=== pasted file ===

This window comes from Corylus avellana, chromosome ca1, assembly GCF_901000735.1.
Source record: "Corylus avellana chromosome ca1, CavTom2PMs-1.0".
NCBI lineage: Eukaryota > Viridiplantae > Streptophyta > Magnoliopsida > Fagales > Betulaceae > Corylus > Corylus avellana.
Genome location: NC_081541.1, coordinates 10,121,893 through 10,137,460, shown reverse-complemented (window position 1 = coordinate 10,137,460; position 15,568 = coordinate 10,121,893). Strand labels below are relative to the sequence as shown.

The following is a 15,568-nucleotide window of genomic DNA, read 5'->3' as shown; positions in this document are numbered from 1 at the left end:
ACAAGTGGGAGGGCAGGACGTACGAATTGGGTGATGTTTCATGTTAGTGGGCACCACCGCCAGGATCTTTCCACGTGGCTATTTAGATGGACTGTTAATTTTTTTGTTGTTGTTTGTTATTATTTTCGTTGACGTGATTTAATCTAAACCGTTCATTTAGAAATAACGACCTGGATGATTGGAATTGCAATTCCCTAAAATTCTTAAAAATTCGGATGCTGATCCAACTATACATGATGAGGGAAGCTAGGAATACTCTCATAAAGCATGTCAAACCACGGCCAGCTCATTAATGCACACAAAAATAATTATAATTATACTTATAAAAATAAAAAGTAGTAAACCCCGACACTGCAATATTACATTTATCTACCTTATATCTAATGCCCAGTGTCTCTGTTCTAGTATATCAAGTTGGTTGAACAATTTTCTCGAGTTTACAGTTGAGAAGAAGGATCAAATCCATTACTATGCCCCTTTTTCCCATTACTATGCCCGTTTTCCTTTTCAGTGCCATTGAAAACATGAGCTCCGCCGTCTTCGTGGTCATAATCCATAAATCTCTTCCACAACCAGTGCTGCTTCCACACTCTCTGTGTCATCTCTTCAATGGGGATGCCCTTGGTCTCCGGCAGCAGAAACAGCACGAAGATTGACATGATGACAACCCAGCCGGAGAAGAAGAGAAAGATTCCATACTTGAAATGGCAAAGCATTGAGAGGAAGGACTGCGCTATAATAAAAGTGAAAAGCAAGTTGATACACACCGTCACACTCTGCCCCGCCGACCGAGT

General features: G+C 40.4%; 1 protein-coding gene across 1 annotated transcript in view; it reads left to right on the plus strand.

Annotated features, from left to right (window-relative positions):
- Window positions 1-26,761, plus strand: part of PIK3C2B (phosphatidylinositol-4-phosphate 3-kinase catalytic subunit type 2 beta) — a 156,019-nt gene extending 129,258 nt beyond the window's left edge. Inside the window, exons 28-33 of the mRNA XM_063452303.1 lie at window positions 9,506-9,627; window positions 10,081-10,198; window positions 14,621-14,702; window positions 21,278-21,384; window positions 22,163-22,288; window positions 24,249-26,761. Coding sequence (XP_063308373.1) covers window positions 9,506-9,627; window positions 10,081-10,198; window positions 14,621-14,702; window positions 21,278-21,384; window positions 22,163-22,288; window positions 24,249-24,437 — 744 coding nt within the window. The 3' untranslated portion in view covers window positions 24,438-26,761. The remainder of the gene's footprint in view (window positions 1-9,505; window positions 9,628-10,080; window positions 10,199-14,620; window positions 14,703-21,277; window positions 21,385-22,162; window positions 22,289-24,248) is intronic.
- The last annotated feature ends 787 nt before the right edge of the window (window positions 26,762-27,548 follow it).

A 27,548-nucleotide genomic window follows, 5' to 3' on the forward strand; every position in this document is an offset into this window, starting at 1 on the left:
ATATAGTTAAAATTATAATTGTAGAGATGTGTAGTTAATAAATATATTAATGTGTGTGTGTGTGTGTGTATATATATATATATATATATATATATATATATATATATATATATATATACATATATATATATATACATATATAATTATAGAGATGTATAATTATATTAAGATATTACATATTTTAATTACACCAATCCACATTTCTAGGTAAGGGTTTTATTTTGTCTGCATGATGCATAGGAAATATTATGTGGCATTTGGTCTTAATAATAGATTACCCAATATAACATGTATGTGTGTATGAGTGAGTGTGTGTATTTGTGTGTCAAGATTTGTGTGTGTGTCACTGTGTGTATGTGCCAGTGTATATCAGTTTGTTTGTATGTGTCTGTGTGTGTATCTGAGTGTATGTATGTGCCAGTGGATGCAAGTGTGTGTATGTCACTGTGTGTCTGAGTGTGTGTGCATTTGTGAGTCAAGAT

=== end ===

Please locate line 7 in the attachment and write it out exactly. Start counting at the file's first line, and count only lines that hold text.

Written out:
General features: G+C 40.4%; 1 protein-coding gene across 1 annotated transcript in view; it reads left to right on the plus strand.